Semester of Graduation

Fall 2018

Degree

Master of Civil Engineering (MCE)

Department

Department of Civil and Environmental Engineering

Document Type

Thesis

Abstract

In order to incorporate the influence of collected in-situ data, the spatial correlation between the data and the foundation needs to be explored. However, risk and uncertainty are the characteristics of the soil that cannot be eliminated. Statistical information of the soil property can be estimated from available field data obtained from testing at discrete locations across the site. In this research, several well-established spatial interpolation methods like ordinary kriging (OK), simple kriging (SK), inverse distance weight (IDW), spline, natural neighbor (NaN) and universal kriging (UK) were incorporated to evaluate the best method. Six CPT (Cone penetration test) (Tip Resistance data) cases (Case 1, 3, 4, 5, 6 and 9) and four soil boring (SU and SPT data) cases (Case 2, 7 ,8 and 10) were investigated in this research. According to the results, for Case 1, 2, 3, 4, 7, 9 and 10, if the first priority is given to bias factor followed by coefficient of variation (COV) and root mean square error (RMSE), the best three spatial interpolation techniques are IDW, OK and SK sequentially, based on their performance. For Case 5 (CPT data), the best three spatial interpolation techniques are OK, IDW and SK sequentially. For Case 6 (CPT data), the best three spatial interpolation techniques are SK, IDW and OK sequentially. For Case 8 (Soil Boring data), the best three spatial interpolation techniques are IDW, SK and OK sequentially. It can be concluded that the average COV of bias factor λ (for qc, SU and SPT data) for different spatial interpolation methods are less than the average measured COV of predicted average tip resistance and the measured COV of undrained shear strength and SPT (standard penetration test).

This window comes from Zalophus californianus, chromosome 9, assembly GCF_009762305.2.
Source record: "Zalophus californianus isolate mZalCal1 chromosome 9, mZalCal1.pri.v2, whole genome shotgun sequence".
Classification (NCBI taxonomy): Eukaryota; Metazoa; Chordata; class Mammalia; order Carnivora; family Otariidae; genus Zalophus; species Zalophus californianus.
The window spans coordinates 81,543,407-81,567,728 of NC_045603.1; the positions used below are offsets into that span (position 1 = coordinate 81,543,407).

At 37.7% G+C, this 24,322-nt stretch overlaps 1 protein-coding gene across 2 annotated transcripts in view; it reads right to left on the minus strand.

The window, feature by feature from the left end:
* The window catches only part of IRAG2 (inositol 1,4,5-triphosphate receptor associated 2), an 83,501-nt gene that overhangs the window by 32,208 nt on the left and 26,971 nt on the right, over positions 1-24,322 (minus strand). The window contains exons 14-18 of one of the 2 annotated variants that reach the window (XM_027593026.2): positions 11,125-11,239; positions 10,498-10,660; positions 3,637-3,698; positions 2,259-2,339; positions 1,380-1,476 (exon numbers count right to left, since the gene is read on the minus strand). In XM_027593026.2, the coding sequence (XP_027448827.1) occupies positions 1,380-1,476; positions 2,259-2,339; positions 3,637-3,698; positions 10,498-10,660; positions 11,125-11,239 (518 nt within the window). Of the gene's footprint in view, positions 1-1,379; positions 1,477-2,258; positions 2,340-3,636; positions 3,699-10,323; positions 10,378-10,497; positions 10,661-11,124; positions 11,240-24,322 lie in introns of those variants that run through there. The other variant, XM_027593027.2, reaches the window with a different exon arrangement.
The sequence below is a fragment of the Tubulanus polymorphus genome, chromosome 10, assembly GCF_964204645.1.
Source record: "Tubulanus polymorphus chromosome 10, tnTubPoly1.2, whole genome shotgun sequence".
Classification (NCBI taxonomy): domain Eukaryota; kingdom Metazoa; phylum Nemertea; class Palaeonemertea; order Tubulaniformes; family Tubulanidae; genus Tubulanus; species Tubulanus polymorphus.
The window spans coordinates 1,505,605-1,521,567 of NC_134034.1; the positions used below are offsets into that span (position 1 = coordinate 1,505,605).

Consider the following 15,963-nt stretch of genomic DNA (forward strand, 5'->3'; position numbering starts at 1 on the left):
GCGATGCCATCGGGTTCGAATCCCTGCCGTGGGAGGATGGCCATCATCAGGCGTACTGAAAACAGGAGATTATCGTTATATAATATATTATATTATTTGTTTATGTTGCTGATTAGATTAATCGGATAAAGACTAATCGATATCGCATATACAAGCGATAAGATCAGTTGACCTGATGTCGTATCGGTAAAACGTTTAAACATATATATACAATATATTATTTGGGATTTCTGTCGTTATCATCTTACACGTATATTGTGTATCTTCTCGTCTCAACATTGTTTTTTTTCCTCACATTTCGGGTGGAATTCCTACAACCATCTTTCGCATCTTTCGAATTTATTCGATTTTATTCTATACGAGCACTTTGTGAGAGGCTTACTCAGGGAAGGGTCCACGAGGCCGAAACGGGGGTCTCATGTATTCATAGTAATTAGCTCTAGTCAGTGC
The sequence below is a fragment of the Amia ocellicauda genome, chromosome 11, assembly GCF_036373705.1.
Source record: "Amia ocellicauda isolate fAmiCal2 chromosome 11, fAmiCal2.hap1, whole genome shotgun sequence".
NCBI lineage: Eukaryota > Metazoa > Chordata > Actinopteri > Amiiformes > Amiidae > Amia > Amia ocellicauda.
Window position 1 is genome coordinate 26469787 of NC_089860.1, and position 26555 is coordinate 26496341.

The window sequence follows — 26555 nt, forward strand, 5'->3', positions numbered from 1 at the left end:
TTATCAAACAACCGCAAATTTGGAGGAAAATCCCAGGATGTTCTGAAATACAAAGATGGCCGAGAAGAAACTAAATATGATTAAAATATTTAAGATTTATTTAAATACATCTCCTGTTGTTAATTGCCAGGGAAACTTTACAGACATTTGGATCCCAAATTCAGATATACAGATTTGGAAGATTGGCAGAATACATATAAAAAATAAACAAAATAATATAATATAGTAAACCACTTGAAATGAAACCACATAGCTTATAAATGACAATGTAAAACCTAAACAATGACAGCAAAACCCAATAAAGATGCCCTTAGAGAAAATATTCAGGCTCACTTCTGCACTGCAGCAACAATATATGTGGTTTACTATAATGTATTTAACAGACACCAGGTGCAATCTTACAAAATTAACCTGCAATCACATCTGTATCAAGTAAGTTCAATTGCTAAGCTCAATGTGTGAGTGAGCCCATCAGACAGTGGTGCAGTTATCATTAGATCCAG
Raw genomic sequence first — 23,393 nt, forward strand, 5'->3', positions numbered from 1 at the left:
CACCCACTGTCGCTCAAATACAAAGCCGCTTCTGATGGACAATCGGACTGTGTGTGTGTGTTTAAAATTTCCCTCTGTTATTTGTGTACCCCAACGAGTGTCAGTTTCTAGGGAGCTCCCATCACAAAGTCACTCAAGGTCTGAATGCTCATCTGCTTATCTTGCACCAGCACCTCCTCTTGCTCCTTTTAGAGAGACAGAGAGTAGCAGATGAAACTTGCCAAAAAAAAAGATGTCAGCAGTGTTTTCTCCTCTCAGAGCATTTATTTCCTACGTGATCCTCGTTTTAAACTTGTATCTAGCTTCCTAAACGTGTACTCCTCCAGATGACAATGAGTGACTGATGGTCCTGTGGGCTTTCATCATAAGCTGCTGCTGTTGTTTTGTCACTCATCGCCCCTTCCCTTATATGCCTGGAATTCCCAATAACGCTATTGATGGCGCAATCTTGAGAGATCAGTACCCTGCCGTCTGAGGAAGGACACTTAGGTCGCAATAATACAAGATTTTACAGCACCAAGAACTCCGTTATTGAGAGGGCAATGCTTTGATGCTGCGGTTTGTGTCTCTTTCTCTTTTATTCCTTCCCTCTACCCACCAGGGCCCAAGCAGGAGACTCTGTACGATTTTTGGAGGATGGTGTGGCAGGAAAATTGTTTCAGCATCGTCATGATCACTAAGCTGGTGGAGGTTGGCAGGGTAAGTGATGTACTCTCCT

Date

10-16-2018

Committee Chair

Abu-Farsakh, Murad

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